06/04/2022 It’s a nail-biting time of the year for the beer world, as hundreds of brewers and producers await the final verdict from the judges of the London Beer Competition.
With the judges have made their final assessments and weighed up the merits of hundreds of beer brands from around the globe, some newcomers and others well-established, finally the wait is over as the winners of the London Beer Competition are announced. Helen Arnold spoke to some of the judges to get their feedback.
Now in its fifth year, this annual competition promises to rate the very best beers from around the globe, not only on the flavour and quality of the liquid in the bottle or can, but also on their presentation, packaging, and sheer marketability – in other words, is this a brand that beer drinkers actually want to buy and consume?
This is the crucial difference that makes the London Beer Competition stand out, as many other competitions are all about the liquid, but don’t necessarily focus on the commercial viability of a brand. But this is something that is absolutely key for anyone responsible for beer buying, be that for a pub chain, a restaurant, a bar or a retailer. They want to be assured that any new beer brand they take a punt on is something that won’t just sit gathering dust on valuable shelf space, but will prove popular with beer aficionados and will actually sell, and at the same time provide their business with value. And the London Competition is able to provide just that reassurance, with the seal of approval coming from an esteemed line-up of top judges.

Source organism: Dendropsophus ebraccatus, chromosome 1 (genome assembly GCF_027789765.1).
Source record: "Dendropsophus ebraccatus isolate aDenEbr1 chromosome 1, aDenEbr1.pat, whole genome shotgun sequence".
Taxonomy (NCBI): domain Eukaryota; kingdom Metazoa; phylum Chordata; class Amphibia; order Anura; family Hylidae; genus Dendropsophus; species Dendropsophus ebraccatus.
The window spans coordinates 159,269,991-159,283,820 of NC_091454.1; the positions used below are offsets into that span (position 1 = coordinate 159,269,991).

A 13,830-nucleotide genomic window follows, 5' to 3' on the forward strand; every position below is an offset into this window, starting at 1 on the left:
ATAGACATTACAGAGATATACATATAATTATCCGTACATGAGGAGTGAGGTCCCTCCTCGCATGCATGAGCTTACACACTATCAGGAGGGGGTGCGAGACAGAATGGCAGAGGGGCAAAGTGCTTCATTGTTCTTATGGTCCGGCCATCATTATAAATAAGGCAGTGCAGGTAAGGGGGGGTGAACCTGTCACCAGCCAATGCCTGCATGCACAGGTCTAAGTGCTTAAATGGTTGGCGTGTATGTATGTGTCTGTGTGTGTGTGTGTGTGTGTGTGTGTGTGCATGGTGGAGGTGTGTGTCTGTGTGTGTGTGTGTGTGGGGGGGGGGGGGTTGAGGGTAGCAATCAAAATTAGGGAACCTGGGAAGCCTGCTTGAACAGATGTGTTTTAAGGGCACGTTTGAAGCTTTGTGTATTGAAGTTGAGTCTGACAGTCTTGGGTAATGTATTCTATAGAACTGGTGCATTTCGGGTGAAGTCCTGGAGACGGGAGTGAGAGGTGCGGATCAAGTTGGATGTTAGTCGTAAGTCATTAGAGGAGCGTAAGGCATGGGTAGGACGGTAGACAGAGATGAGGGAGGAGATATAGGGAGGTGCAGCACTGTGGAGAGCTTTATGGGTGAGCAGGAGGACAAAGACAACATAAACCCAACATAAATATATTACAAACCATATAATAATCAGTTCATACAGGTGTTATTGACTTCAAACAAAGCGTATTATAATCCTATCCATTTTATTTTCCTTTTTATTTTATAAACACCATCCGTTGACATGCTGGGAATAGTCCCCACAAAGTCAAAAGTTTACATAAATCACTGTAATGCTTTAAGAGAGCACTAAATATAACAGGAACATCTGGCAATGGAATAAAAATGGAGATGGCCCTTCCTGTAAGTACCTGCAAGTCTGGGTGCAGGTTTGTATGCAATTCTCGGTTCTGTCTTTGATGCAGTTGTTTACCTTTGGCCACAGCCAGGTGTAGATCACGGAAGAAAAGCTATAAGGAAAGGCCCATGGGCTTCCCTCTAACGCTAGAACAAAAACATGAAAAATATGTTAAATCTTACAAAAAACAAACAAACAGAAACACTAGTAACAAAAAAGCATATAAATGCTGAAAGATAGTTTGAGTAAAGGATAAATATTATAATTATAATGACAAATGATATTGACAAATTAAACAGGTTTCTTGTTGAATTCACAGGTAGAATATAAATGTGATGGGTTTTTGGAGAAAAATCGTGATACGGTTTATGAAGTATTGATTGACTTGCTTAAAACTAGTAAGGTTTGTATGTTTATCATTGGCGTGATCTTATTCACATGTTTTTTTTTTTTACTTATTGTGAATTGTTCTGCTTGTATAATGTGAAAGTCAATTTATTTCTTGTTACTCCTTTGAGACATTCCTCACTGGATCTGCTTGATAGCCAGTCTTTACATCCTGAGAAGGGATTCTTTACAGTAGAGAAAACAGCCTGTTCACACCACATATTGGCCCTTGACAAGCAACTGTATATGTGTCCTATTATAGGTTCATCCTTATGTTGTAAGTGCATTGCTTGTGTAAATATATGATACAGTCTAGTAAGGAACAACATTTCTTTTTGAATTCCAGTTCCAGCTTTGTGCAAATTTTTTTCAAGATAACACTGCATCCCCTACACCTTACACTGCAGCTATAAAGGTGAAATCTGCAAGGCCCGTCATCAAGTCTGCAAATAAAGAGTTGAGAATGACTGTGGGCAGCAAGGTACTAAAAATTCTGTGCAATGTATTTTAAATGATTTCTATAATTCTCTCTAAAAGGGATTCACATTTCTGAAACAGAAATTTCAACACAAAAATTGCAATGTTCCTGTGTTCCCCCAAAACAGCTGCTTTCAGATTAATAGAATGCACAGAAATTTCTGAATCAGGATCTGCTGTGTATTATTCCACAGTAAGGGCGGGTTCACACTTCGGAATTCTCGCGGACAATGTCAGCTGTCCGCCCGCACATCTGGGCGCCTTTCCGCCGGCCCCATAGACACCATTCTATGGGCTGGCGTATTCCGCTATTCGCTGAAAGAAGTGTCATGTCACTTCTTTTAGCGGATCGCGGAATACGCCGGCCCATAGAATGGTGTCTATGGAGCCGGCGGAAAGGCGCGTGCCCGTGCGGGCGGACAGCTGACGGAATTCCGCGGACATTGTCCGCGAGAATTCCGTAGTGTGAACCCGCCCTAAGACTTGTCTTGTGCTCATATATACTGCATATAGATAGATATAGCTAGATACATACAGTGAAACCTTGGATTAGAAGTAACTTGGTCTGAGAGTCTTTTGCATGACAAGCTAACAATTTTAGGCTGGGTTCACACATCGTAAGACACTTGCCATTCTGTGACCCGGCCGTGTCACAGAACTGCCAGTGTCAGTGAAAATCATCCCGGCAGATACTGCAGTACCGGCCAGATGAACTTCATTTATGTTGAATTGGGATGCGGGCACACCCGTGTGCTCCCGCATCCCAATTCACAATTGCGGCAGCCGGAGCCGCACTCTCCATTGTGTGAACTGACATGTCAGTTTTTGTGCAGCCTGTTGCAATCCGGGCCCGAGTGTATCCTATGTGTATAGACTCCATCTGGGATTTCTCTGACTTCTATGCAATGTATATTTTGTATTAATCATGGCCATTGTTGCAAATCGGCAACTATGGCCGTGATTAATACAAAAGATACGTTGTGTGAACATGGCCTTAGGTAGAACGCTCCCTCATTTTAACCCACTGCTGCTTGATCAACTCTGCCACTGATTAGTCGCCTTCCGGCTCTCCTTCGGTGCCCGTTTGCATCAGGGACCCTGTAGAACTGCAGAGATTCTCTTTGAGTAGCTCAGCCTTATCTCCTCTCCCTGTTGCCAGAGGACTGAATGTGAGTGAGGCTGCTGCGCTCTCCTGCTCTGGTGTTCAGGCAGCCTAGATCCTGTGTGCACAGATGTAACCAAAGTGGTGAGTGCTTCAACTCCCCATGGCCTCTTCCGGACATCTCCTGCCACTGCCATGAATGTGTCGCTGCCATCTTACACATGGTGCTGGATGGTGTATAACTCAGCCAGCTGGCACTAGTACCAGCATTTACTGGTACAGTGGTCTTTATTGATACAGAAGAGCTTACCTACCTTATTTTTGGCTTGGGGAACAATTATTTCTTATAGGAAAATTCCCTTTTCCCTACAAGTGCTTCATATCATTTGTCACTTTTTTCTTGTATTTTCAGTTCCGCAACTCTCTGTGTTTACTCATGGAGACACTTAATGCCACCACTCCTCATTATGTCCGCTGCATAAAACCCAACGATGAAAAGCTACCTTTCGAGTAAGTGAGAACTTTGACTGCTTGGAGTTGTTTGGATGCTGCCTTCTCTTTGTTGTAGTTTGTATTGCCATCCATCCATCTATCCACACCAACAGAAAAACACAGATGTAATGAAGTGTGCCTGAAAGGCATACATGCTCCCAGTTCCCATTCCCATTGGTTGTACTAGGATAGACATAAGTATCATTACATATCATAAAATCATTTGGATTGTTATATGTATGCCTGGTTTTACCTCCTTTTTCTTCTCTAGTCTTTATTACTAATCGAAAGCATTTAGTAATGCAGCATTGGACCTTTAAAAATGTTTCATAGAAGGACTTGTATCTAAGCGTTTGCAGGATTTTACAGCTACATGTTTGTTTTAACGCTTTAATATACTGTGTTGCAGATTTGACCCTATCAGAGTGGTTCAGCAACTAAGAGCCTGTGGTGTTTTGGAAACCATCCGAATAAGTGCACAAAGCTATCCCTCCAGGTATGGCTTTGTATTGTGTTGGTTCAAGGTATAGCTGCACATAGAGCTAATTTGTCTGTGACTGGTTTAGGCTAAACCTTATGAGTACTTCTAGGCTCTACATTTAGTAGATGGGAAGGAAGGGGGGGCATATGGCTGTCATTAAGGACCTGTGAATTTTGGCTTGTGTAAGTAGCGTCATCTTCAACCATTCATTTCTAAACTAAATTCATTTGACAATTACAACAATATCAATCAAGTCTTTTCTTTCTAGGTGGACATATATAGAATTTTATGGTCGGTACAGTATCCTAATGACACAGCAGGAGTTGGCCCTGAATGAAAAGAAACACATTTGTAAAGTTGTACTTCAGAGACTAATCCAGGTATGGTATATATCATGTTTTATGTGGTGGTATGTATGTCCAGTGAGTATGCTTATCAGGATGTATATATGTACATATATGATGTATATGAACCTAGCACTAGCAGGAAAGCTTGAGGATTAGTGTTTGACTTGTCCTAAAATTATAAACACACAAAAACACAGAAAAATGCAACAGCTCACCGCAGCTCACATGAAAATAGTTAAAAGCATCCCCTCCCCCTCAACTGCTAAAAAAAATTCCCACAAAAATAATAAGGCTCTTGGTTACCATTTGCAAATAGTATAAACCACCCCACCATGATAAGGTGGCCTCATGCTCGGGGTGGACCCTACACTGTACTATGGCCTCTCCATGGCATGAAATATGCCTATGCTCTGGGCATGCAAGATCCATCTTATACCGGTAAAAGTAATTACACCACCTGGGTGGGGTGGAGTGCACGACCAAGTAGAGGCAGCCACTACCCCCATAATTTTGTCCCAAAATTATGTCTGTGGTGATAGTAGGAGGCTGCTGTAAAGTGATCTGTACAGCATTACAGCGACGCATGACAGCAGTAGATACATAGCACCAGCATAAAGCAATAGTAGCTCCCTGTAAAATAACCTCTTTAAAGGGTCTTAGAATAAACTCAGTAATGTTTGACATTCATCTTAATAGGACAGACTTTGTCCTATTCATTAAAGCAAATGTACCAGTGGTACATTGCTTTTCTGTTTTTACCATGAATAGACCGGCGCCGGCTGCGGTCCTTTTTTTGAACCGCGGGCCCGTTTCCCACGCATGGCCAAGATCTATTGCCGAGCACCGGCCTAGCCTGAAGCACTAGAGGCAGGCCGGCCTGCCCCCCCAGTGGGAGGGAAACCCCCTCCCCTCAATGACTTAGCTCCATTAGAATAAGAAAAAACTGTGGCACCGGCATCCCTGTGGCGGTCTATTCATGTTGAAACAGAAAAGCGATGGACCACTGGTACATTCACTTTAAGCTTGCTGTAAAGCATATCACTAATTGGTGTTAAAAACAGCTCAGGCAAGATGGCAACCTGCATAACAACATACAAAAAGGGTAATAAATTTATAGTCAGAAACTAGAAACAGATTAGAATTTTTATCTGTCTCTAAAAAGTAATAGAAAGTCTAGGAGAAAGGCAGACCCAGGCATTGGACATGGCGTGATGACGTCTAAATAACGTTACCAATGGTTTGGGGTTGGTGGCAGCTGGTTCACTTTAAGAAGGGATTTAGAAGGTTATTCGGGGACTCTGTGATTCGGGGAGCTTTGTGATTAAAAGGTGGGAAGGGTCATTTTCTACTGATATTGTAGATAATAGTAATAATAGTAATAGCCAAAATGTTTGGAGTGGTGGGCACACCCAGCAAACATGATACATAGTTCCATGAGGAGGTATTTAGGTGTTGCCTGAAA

This year’s panel include some of the country’s top brewing and beer talent, and between them have spent many hours slurping and spitting their way through hundreds of entrants, which this year was greater than ever, ramping up the competition like never before.
Image: Judging process at London Beer Competition - 2022
Ramsbury Brewery’s head brewer Harry Meadows, Euroboozer’s Mitch Adams, beer sommelier Cheryl Cade, Pub Company director Dan Fox, and secretary of the British Guild of Beer Writers Ros Shiel were just some of the names assessing and evaluating the many entrants, both new brands and more established names.
“The competition has a wonderful range of judges across the industry sector, with different skills” confirms Cade, adding that she likes the fact that the judging process required the judges to give feedback on the product as a whole.
Cade also praised the quality of the competing beers, commenting that the overall quality was “very high” with few beers showing any faults. “I have judged for a number of festivals, and I have found that the standard of beers is improving year on year,” she says. But there were a couple of beers that really stood out for her, largely because of their notable colour. “However, mostly they stood out because of the quality of the beer, the balance and also the thought that had gone into the packaging. We also had a number of aged beers that reflected a depth of flavour that was outstanding.”